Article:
RSS Feeds

  • Subscribe to the RSS Feed
  • Subscribe to the ATOM Feed

Need Legal Assistance?

Try these Christian Legal Firms if you need help defending your religious freedoms.

- Thomas Moore Law Center
- Alliance Defense Fund
- Pacific Justice Institute
- Christian Law Association
- American Center For Law & Justice

Book Of Genesis – Lesson #20

Lesson 20:  Genesis 29;  and Genesis 30   

Read  Gen. 29:1-14   

Jacob was seventy-seven when he left Beersheba for Haran. He would spend twenty years serving his uncle Laban, thirty-three years back in Canaan, and the last seventeen years of his life inEgypt. Arriving in Paddan Aram, he was guided to the very field where some shepherds from Haranwere tending their flocks. So perfect was God’s timing that Rachel was just arriving with her flock when Jacob was talking with the shepherds. Continue Reading Here

Book Of Genesis – Lesson #19

Lesson 19:  Genesis 27 & Genesis 28

Read  Genesis 27:1-22

Approximately thirty-seven years have passed since the events of the previous chapter. Isaac is now 137, his sight has failed, and he thinks he is about to die, perhaps because his brother Ishmael had died at that age (Gen. 25:17). But he will live forty-three more years.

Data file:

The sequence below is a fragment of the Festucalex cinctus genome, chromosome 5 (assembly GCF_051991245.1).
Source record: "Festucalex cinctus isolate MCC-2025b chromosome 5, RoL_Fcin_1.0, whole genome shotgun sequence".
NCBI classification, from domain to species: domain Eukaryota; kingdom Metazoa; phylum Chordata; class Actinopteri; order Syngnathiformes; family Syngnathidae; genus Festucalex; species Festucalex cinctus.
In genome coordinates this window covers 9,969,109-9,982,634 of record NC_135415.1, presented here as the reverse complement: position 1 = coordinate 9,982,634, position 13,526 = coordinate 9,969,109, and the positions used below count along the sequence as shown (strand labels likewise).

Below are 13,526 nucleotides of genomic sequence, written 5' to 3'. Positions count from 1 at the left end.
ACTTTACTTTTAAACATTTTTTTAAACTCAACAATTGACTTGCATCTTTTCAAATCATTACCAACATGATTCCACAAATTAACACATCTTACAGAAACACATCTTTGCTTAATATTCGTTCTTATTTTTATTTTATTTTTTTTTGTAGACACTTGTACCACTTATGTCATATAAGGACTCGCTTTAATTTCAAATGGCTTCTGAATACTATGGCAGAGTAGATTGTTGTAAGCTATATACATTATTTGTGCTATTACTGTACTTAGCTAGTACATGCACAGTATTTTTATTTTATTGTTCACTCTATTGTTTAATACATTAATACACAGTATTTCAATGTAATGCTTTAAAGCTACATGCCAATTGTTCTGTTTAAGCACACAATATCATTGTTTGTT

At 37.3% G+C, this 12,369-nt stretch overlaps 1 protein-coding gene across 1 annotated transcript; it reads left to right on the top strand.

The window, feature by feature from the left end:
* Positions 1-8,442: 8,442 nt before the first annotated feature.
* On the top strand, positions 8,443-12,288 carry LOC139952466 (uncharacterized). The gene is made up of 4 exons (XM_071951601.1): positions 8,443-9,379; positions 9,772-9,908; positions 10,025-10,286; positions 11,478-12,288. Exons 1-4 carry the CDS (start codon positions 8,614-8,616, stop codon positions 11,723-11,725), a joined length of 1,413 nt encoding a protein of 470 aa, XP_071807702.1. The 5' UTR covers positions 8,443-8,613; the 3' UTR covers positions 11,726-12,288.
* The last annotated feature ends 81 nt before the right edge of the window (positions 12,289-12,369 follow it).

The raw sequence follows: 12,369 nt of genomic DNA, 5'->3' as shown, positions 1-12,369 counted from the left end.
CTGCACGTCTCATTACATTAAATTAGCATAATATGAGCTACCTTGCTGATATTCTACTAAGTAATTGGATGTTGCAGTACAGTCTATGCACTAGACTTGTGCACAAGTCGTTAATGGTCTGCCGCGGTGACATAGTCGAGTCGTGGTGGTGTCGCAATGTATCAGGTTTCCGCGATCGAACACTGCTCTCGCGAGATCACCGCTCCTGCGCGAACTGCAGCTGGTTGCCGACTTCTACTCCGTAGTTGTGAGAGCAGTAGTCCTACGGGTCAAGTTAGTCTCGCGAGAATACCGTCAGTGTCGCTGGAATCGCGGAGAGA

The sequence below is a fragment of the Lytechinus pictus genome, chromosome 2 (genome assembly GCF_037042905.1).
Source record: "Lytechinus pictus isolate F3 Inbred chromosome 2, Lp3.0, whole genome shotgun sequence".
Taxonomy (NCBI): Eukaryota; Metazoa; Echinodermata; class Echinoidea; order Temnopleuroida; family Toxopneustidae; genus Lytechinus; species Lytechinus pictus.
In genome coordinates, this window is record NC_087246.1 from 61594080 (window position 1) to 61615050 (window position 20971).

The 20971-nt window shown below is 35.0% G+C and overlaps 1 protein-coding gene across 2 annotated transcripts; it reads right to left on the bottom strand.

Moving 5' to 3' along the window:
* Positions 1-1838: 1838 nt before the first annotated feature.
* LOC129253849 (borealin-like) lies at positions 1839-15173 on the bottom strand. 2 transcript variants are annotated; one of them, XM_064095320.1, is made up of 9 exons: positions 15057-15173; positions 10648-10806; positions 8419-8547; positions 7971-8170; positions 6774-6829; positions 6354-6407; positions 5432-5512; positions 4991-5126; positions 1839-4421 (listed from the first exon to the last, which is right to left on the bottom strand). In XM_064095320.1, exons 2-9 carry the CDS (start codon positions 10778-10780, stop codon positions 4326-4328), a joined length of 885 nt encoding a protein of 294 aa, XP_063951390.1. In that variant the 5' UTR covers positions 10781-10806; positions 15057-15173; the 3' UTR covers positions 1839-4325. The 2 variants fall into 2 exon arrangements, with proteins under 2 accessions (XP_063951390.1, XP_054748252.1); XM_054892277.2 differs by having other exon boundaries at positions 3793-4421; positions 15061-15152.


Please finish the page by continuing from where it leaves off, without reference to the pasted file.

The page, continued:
When Isaac craved some venison from Esau, promising a blessing in return, Rebekah plotted to deceive her husband and to get the blessing for Jacob, whom she loved. Her trickery was unnecessary because God had already promised the blessing to Jacob (Gen. 25:23b). She cooked goat’s meat so that it tasted like savory venison, and put the goat’s skins on Jacob’s arms to impersonate the hairy Esau. Isaac made the mistake of trusting his feelings; the hairy arm “felt” like Esau’s. We should not trust our emotional feelings in spiritual matters. As Martin Luther observed: Continue Reading Here

Book Of Genesis – Lesson #18

Chapters 25 & 26

Read Genesis 25:1-18   

In 1 Chronicles 1:32 Keturah is called Abraham’s concubine. Verse 6 seems to confirm this. Thus she was a lesser wife, one who did not enjoy the full privileges of a wife in the home. Once again God records marital irregularities that He never approved.